FAQ
Hello,

Like many others, I once again had to deal with creation of deep directory
trees with puppet. I did the usual:

file { [ "/a", "/a/b/", "/a/b/c"...]:
ensure => directory
}

And again got sick of it. I still didn't find a good answer for it on the
web so here is what I came up with in a moment of despair:

define core::mkdirp($owner = undef, $group = undef) {
exec { "mkdir -p ${name}":
creates => $name,
}

file { $name:
ensure => 'directory',
require => Exec["mkdir -p ${name}"],
owner => $owner,
group => $group,
}
}

Usage:

core::mkdirp { "/a/b/c/d":
owner => $user,
group => $group,
}

file { "/a/b/c/d/file.txt":
require => Core::Mkdirp["/a/b/c/d"],
...
}

So far it works beautifully for me but I want to hear what the community
thinks of it and whether there is a nicer solution I'm missing.

Thanks.

--Amos

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  • Christopher Wood at Apr 26, 2012 at 1:47 pm
    I hope you have more moments of despair because that's nifty and I'll use it.

    You could possibly use ruby's dirname and basename (http://ruby-doc.org/core-1.8.7/File.html) inside an inline template to do the directory/file split for you in a single resource. The parameters for permissions and ownership for file vs directory might get messy, though.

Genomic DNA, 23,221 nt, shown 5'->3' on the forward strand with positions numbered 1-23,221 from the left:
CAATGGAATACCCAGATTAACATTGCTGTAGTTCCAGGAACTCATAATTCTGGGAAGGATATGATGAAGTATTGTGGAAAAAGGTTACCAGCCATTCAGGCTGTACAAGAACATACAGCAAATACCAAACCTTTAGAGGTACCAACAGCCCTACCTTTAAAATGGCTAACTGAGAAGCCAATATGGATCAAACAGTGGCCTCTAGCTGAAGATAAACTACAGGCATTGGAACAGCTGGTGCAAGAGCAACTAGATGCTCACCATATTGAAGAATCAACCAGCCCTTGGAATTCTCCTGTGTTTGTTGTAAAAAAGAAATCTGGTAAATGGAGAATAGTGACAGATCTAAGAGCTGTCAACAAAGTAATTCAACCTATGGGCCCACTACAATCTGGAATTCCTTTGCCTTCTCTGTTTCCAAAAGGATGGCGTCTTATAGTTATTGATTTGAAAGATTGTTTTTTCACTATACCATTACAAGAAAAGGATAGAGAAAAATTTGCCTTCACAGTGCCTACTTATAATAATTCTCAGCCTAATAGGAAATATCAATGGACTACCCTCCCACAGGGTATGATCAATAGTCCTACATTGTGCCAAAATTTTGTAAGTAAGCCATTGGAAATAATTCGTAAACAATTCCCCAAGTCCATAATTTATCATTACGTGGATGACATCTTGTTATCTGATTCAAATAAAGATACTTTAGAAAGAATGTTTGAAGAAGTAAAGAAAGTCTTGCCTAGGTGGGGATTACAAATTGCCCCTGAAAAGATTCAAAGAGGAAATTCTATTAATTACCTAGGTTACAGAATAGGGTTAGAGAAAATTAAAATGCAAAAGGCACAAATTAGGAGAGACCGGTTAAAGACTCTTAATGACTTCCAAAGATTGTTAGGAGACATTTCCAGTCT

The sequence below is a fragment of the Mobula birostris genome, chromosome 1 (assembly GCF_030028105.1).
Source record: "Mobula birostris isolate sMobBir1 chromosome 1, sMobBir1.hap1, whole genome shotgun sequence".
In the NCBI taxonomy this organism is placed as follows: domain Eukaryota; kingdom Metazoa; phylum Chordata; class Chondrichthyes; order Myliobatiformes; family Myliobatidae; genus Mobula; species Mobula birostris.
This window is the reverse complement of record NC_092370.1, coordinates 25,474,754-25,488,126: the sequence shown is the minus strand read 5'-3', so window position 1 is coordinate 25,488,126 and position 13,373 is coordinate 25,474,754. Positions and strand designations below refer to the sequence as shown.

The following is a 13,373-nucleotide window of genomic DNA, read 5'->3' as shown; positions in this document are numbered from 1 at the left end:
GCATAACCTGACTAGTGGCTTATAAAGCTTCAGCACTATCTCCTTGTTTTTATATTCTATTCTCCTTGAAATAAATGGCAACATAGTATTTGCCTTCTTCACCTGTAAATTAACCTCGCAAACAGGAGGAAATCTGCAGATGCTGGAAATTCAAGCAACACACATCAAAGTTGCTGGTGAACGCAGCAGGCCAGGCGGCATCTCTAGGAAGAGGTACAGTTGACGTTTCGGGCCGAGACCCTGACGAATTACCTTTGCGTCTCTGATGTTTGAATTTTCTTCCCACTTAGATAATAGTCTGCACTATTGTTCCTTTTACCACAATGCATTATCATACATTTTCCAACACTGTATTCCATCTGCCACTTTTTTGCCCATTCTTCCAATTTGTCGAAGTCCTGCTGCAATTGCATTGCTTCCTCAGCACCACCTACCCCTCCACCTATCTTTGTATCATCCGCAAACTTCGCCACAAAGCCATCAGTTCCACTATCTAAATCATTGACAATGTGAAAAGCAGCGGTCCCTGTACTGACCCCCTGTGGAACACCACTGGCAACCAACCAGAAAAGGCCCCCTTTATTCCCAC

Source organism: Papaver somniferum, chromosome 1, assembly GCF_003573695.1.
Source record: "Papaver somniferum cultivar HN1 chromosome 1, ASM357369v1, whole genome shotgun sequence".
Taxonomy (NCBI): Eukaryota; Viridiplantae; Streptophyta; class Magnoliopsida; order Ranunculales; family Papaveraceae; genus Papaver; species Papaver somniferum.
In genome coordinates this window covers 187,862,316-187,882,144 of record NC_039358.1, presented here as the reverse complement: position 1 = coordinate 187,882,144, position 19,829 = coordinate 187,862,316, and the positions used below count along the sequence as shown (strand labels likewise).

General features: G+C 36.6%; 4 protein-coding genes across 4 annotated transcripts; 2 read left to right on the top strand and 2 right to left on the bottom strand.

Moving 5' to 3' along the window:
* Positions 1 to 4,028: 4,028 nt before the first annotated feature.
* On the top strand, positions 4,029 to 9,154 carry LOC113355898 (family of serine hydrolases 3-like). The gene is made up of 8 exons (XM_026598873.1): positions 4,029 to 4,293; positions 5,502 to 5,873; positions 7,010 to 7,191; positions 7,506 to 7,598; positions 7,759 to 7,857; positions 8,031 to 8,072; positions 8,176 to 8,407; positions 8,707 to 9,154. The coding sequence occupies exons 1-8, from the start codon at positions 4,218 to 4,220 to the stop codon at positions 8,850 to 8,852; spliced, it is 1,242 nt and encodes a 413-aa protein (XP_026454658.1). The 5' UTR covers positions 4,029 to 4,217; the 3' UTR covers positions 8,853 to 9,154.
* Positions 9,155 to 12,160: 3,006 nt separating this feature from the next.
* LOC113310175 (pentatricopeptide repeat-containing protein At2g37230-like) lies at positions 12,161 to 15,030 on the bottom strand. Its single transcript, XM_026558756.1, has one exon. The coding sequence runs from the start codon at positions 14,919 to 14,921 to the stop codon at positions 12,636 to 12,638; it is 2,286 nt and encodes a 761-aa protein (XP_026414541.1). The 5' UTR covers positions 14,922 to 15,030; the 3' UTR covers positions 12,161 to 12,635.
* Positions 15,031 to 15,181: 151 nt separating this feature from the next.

On Thu, Apr 26, 2012 at 12:55:59AM -0700, Amos Shapira wrote:
    Hello,

    Like many others, I once again had to deal with creation of deep directory
    trees with puppet. I did the usual:
    file { [ "/a", "/a/b/", "/a/b/c"...]:
    ensure => directory
    }
    And again got sick of it. I still didn't find a good answer for it on the
    web so here is what I came up with in a moment of despair:

    define core::mkdirp($owner = undef, $group = undef) {
    exec { "mkdir -p ${name}":
    creates => $name,
    }

    file { $name:
    ensure => 'directory',
    require => Exec["mkdir -p ${name}"],
    owner => $owner,
    group => $group,
    }
    }

    Usage:

    core::mkdirp { "/a/b/c/d":
    owner => $user,
    group => $group,
    }

    file { "/a/b/c/d/file.txt":
    require => Core::Mkdirp["/a/b/c/d"],
    ...
    }

    So far it works beautifully for me but I want to hear what the community
    thinks of it and whether there is a nicer solution I'm missing.

    Thanks.

    --Amos

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postedApr 26, '12 at 7:56a
activeApr 26, '12 at 1:47p
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Amos Shapira: 1 post Christopher Wood: 1 post

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